The cosine similarity measures the similarity between two vectors and, in text analysis, is used to measure document similarity.
This is a likely mechanism in how search engines determine duplicate content and value propositions across a website.
Cosine is measured between -1 and 1.
Traditionally on a cosine similarity graph, it will be measured between 0 and 1, with 0 being maximum dissimilarity, or orthogonal, and 1 being maximum similarity.
The Role Of An Index
In SEO, we talk a lot about the index, indexing, and indexing problems – but we don’t actively talk about the role of the index in search engines.
The purpose of an index is to store information, which Google does through tiered indexing systems and shards, to act as a data reservoir.
That’s because it’s unrealistic, unprofitable, and a poor end-user experience to remotely access (crawl) webpages, parse their content, score it, and then present a SERP in real time.
Typically, a modern search engine index wouldn’t contain a complete copy of each document but is more of a database of key points and data that has been tokenized. The document itself will then live in a different cache.
While we don’t know exactly the processes which search engines such as Google will go through as part of their information retrieval system, they will likely have stages of:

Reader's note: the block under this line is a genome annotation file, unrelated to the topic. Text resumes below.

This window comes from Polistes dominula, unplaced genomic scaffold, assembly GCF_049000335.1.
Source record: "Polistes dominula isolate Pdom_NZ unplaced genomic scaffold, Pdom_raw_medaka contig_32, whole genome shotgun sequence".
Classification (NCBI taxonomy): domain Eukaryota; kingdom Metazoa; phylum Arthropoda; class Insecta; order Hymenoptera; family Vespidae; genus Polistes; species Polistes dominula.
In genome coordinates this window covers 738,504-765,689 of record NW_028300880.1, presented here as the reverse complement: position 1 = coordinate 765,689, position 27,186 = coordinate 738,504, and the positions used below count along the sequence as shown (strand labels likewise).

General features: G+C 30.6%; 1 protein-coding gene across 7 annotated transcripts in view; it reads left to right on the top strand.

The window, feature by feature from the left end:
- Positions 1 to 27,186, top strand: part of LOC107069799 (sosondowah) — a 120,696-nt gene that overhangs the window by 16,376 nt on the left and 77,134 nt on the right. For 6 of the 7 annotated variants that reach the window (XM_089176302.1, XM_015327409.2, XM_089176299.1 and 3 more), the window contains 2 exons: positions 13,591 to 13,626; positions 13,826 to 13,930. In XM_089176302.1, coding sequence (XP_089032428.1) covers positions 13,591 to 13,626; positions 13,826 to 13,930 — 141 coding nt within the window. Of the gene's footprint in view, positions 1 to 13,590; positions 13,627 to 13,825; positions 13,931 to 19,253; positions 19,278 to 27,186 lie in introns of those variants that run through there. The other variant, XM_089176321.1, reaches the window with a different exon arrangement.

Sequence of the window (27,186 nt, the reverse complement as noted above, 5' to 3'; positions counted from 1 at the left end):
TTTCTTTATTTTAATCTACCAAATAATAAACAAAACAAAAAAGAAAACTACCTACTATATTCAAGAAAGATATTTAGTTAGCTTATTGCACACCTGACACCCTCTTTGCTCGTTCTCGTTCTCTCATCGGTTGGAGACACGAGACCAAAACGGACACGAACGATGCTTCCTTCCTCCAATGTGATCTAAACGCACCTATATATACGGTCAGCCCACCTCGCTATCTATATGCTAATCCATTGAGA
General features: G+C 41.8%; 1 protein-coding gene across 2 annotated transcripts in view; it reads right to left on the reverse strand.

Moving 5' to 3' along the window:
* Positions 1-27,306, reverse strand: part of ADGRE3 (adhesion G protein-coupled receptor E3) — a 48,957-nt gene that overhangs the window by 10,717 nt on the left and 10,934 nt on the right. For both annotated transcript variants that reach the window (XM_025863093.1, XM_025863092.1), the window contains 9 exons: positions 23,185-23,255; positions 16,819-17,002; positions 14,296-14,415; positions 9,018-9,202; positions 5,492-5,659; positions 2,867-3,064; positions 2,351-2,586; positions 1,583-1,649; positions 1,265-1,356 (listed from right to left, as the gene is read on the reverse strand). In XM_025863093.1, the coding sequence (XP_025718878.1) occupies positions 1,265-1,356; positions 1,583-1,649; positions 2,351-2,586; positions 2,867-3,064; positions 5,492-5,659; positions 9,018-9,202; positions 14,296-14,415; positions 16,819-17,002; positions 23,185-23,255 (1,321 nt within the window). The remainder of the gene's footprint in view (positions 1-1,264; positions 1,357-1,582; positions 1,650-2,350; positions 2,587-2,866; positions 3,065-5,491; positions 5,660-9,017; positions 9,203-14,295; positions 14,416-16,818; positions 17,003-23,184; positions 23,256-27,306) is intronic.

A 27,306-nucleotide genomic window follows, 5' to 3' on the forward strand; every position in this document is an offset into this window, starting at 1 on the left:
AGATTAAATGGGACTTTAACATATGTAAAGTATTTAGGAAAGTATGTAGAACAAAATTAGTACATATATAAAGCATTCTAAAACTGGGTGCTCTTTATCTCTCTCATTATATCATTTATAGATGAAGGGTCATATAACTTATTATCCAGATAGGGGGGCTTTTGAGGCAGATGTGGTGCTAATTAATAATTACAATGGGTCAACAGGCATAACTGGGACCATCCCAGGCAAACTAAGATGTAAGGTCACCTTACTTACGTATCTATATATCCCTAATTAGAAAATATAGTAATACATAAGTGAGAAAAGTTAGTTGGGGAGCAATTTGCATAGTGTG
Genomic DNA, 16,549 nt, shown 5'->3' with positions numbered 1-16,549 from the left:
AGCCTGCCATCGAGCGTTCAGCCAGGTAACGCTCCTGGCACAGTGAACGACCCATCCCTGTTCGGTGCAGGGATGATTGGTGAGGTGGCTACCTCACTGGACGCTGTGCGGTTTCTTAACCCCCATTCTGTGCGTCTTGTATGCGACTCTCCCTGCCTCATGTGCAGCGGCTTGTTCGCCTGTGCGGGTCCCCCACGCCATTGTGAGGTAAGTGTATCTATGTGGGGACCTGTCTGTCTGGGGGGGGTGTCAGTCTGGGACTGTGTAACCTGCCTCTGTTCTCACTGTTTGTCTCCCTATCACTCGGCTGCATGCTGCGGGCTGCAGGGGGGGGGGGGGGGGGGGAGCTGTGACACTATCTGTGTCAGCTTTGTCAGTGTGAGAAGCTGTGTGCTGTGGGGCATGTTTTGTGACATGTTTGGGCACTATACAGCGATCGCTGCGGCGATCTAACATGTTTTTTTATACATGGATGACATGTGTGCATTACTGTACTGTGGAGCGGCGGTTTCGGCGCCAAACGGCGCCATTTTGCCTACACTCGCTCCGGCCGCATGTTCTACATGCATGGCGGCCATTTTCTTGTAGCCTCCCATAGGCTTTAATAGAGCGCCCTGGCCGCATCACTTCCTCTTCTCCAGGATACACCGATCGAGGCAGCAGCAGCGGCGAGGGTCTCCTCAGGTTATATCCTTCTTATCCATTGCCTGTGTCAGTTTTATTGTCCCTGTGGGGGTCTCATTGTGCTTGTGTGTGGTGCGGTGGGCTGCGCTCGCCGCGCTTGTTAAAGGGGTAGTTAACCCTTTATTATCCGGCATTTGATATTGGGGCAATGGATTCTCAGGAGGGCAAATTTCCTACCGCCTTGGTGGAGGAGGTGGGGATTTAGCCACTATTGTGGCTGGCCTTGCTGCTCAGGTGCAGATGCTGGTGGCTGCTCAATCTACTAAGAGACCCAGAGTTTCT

- Structural analysis – Text format and structure, lists, tables, images, etc.
- Stemming – Reducing variations of a word to its root. For example, “searched” and “searching” would be reduced to “search.”
- Lexical analysis – Conversion of the document into a list of words and then parsing to identify important factors such as dates, authors, and term frequency. To note, this is not the same as TF*IDF.
We’d also expect during this phase, other considerations and data points are taken into account, such as backlinks, source type, whether or not the document meets the quality threshold, internal linking, main content/supporting content, etc.
Accuracy & Post-Retrieval
In 2016, Paul Haahr gave great insight into how Google measures the “success” of its process and also how it applies post-retrieval adjustments.
You can watch his presentation here.
In most information retrieval systems, there are two primary measures of how successful the system is in returning a good results set.
These are precision and recall.
The number of documents returned that are relevant versus the total number of documents returned.
Many websites have seen drops in the total number of keywords they rank for over recent months (such as weird, edge keywords they probably had no right in ranking for). We can speculate that search engines are refining the information retrieval system for greater precision.
The number of relevant documents versus the total number of relevant documents returned.
Search engines gear more towards precision over recall, as precision leads to better search results pages and greater user satisfaction. It is also less system-intensive in returning more documents and processing more data than required.
The practice of information retrieval can be complex due to the different formulas and mechanisms used.
As we don’t fully know or understand how this process works in search engines, we should focus more on the basics and guidelines provided versus trying to game metrics like TF*IDF that may or may not be used (and vary in how they weigh in the overall outcome).